Pre-K benefits do not depend on anti-crime benefits and small-scale extremely intense programs

A recent Vox article by Libby Nelson made some useful points about pre-K, but also encouraged some misconceptions.

The article pointed out that in many benefit-cost studies of pre-K, for example of the Perry program and the Chicago CPC program, a major share of the estimated benefits is anti-crime benefits. The article pointed out that these anti-crime benefits did not occur for the Abecedarian program. Finally, the article argued that Perry is a small-scale expensive program, and argued that Chicago CPC was an ages 3-9 program, implying that therefore it would be hard to expect high benefits from less intense large-scale pre-K programs.

It is certainly true that a major benefit of some pre-K programs is reduced crime, and this did not occur for the Abecedarian program. It is also hard to argue with the article’s contention that “providing quality pre-K is more difficult than enrolling children in any kind of early childhood education”.

However, many readers may mistakenly think this means that high benefit-cost ratios for pre-K depend upon these anti-crime benefits. As I have argued in my 2011 book, Investing in Kids, my forthcoming 2014 book From Preschool to Prosperity, and in this blog, there are numerous pre-K programs that have benefits much greater than costs based solely on their benefits for adult earnings.

Adult earnings benefits greater than costs are found for the Perry program, the Chicago CPC program, Deming’s study of Head Start, and the Abecedarian program. Based on test score effects, which are a conservative estimator of adult earnings, adult earnings benefits greater than costs are estimated for state and local pre-K programs in Boston, Tulsa, North Carolina, and many other states.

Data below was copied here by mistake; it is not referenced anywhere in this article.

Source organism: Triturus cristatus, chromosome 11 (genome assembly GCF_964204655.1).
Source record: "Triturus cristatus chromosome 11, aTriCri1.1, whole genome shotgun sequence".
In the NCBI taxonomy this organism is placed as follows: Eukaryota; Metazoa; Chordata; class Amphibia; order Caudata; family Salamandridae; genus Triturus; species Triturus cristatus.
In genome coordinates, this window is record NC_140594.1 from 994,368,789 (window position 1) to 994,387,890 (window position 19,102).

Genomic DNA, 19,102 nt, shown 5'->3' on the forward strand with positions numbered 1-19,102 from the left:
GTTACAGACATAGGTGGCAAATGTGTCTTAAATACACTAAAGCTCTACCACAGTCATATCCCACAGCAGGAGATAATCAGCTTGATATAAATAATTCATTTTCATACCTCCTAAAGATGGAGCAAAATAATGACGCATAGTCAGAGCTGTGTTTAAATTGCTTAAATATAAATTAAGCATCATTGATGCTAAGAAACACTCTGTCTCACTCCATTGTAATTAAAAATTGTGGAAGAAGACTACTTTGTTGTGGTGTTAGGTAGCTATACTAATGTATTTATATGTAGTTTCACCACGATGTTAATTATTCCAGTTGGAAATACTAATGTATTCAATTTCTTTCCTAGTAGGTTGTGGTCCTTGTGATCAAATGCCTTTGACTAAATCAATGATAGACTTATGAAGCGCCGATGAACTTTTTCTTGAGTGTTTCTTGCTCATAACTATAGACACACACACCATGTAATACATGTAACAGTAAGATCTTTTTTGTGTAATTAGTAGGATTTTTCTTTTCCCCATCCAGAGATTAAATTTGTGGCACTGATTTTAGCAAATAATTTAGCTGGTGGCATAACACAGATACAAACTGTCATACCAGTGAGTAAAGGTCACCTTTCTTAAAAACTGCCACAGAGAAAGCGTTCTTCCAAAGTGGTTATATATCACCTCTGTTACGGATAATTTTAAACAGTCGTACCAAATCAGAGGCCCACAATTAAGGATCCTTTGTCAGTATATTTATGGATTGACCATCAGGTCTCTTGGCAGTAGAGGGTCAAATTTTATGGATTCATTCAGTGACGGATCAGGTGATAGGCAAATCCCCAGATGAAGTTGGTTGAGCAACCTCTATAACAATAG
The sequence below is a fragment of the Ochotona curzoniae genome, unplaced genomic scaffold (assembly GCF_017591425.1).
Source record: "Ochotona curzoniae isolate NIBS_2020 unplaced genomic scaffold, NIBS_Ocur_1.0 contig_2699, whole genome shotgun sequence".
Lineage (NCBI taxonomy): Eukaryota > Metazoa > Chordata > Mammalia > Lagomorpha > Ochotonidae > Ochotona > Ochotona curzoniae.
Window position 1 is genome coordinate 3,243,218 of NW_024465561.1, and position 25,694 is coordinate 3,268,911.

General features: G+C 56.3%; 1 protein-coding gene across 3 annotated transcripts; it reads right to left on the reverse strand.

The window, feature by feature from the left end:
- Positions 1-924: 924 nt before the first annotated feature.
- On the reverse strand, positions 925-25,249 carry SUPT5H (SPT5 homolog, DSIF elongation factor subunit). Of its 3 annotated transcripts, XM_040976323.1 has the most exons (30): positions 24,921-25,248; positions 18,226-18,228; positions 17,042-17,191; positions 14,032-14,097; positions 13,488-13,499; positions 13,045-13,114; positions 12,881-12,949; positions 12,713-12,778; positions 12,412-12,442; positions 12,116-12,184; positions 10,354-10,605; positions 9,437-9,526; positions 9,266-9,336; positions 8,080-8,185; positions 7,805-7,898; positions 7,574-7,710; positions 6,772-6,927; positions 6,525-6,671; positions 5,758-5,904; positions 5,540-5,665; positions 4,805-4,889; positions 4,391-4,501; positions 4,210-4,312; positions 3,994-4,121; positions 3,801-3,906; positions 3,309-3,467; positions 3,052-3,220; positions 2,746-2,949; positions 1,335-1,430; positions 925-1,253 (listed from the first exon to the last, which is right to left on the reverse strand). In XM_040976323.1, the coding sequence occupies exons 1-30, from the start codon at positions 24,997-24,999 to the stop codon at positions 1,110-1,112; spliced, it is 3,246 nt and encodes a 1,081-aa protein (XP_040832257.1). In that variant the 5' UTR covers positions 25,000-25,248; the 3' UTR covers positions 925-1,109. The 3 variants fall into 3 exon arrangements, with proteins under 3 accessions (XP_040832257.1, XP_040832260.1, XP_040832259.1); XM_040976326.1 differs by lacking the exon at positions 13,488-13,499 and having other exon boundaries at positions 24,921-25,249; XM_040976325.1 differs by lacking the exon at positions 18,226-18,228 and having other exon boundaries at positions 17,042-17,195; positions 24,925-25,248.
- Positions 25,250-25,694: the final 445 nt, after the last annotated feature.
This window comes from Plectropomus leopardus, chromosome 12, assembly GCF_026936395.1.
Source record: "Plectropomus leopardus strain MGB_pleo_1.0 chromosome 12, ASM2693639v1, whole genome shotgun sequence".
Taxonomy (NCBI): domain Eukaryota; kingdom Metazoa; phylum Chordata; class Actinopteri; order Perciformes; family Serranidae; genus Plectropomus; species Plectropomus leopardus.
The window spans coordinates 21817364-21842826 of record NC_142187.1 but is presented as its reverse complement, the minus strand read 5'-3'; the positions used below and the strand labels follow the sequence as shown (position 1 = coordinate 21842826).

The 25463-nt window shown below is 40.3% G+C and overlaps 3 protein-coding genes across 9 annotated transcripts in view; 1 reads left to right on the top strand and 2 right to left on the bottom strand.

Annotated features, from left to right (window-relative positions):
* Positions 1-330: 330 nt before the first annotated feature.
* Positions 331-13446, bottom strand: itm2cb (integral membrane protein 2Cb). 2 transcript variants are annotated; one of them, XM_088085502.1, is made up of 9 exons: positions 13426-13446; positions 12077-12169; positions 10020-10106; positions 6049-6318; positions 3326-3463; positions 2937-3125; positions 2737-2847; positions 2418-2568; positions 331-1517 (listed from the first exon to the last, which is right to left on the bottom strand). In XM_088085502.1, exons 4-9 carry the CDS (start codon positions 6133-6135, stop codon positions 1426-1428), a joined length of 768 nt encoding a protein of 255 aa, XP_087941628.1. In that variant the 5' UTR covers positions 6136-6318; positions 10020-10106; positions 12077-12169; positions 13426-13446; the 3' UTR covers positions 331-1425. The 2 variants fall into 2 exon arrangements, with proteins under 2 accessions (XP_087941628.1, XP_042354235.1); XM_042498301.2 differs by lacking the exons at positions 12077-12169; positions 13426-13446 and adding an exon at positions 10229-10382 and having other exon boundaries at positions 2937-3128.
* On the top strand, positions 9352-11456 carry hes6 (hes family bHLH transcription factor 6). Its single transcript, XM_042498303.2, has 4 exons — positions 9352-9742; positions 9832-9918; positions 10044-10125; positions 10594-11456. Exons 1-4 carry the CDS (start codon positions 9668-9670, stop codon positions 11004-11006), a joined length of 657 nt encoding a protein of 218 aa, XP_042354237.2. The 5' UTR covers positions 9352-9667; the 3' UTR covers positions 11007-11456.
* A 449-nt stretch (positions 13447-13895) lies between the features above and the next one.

Adult earnings benefits are even greater if we account for spillover effects of some workers’ skills on boosting overall productivity and wages in the economy.

These high adult earnings benefits greater than costs are for state pre-K programs that are large-scale, and that are not as intense as the Perry program. In addition, the Chicago CPC program shows large adult earnings benefits, as well as anti-crime benefits, for the part of the program that was only pre-K at ages 3-4, disregarding the ages 5-9 component of the program.

The article mentioned that the control group in the Abecedarian study had a low crime rate. The article did not mention that this might imply that Abecedarian’s small anti-crime effects might not be typical of pre-K programs targeted at high-poverty neighborhoods. We would expect the control group in such neighborhoods to have higher baseline crime rates, without the pre-K program. Pre-K programs have more potential in such cases for reducing crime.

My economic argument for pre-K in my various writings has not relied on anti-crime effects of pre-K at all, not because I don’t think they exist, but because I’m trying to focus on what pre-K does for earnings. Pre-K has a very high benefit-cost ratio disregarding any anti-crime benefits, and these high benefits can be achieved with large-scale and less intense programs.

About timbartik

Tim Bartik is a senior economist at the Upjohn Institute for Employment Research, a non-profit and non-partisan research organization in Kalamazoo, Michigan. His research specializes in state and local economic development policies and local labor markets.
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